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Climate Impacts Group Meeting Minutes, 27th September 2023

Attendees

Mark Rice
Emily Reed
Doug Eltham
Laurence Couldrick
Donna Sibley
Emmanuelle Marshall
Stephen Swabey
Rhys Hobbs
Paul Minshull
Kirsty Hill
Kathryn Deeney
Ed Mellor
Amanda Palmer
Louise Sawyer
Claire Below
Harriet Googe 
Environment Agency (Chair) 
Devon Climate Emergency 
Devon County Council (Natural Environment) 
Westcountry Rivers Trust 
Torridge District and North Devon Councils 
Plymouth City Council 
Council of the Isles of Scilly 
Cornwall Council 
Cornwall Council 
Public Health Devon 
Plymouth City Council 
DCIoS Local Resilience Forum 
Devon County Council (Public Health)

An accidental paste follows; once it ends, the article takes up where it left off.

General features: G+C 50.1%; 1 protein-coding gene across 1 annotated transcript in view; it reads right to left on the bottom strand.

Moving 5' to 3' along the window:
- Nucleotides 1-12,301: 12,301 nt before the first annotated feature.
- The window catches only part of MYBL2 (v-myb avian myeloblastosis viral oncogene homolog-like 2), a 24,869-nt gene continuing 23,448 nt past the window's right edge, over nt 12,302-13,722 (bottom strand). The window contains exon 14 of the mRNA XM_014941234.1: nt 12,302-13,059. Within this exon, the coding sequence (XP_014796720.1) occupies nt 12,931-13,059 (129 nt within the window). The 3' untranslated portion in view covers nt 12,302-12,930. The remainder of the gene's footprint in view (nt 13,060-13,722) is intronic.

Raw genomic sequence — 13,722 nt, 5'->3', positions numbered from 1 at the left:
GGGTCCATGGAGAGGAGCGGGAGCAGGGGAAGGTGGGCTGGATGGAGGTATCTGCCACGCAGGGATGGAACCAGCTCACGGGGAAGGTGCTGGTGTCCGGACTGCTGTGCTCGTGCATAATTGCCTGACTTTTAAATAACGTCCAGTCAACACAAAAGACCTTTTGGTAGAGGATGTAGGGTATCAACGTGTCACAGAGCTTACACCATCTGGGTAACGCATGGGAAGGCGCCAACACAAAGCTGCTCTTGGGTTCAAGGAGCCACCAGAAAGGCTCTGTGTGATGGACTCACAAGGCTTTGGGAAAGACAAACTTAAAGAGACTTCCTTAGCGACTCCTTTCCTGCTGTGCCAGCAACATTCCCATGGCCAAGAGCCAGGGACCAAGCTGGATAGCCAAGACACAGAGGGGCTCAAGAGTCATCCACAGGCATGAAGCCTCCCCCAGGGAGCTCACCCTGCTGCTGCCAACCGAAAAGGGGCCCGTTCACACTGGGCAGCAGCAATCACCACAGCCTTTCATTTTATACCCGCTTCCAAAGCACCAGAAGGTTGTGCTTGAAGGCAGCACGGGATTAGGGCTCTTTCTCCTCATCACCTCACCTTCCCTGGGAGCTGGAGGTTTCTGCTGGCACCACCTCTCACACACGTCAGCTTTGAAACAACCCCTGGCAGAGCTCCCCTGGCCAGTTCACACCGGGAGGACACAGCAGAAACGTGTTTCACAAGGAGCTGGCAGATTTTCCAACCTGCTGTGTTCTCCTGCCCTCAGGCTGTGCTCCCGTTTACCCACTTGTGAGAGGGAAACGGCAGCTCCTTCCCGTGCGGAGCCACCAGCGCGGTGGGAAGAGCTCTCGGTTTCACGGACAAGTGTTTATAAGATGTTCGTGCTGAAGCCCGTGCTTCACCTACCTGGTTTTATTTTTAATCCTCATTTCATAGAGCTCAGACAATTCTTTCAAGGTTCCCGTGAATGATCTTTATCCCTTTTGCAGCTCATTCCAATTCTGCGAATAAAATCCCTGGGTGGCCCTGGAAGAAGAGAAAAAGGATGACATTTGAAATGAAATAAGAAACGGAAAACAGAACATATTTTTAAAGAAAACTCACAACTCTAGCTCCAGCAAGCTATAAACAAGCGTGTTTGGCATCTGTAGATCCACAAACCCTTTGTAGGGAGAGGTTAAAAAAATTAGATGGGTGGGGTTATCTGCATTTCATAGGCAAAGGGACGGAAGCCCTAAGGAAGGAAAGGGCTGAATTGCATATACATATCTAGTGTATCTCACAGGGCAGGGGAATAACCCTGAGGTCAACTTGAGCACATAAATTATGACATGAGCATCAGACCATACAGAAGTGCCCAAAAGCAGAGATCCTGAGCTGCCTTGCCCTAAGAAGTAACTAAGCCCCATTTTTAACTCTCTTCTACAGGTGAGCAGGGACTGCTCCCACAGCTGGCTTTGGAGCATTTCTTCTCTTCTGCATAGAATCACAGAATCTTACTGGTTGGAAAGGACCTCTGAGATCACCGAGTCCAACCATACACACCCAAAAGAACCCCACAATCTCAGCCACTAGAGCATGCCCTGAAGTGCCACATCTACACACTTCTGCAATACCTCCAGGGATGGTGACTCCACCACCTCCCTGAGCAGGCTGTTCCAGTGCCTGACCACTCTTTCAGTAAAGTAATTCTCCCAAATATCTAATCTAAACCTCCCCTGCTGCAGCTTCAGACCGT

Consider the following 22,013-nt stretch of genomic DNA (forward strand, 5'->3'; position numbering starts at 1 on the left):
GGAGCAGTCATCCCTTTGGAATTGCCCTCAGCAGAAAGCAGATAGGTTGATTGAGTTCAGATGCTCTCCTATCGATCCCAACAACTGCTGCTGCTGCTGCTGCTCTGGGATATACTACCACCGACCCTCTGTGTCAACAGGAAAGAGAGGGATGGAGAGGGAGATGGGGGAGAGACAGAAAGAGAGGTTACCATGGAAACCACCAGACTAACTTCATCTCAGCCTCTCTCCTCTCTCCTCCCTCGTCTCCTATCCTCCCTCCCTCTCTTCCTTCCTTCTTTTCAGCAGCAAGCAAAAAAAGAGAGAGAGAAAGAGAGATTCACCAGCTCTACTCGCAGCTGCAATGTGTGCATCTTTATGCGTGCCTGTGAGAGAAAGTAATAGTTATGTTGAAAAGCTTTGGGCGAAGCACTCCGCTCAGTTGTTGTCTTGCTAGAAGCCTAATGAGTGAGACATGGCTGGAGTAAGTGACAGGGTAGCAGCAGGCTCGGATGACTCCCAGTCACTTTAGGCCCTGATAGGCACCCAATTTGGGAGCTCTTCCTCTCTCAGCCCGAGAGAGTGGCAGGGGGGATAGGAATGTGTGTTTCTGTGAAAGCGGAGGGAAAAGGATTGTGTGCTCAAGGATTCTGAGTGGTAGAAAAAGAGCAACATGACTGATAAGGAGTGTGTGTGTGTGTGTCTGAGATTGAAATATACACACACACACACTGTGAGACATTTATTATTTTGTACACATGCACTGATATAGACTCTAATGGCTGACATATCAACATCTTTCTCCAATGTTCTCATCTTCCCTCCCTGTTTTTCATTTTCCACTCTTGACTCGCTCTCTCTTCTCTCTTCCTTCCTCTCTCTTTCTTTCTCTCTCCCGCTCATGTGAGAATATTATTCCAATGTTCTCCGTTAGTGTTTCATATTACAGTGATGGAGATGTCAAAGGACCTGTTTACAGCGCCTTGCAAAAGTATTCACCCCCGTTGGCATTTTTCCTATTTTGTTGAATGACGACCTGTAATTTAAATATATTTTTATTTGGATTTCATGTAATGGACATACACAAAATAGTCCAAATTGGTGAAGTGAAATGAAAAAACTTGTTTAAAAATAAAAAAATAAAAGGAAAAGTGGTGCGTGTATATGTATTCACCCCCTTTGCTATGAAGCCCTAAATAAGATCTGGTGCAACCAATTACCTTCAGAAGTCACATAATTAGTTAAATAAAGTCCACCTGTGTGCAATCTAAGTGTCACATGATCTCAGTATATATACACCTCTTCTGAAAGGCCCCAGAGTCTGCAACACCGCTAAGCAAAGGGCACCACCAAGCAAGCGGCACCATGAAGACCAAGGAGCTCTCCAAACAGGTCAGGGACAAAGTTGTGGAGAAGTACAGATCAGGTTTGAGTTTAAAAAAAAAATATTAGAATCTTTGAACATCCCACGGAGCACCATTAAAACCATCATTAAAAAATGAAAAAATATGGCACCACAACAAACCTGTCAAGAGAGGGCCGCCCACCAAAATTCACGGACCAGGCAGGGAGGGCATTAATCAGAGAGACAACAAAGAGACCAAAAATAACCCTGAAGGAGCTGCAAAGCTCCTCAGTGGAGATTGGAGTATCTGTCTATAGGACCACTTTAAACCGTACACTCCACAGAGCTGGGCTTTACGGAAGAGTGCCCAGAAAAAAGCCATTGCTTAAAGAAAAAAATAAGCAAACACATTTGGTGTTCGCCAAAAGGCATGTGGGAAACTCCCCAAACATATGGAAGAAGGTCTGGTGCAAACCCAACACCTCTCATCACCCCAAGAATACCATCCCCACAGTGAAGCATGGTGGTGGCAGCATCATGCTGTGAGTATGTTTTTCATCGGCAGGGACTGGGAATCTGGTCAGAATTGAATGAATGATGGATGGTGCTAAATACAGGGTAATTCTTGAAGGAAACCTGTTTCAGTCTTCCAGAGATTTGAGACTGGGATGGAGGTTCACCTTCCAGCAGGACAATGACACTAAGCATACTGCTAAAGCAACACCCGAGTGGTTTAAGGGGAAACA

Devon and Cornwall Police 
Cornwall Council 
Environment Agency 

Apologies

Jess Pryer
Alex Rainbow
George Arnison 
Richard Sweatman
Sara Gibbs
Paul Lunt
Richard Saville
Nick Paling
Carolyn Cadman
Maria Van Hove
Jacqui Warren
Ruth Rockley
Stacy Griffiths
Anya Gopfert
James Cooper
James Kershaw
Tom Dauben
Lesley Newport
Zoe Sydenham
Victoria Hatfield
Met Office 
Cornwall Council 
Environment Agency 
Devon and Cornwall Police  
Public Health Devon 
University of Plymouth 
Cornwall Council 
South West Water 
South West Water 
Public Health, Exeter University and Torbay Council 
Torbay Council 
Cornwall Council 
Wales & West Utilities  
Environment Agency / Torbay Council 
Environment Agency 
Devon County Council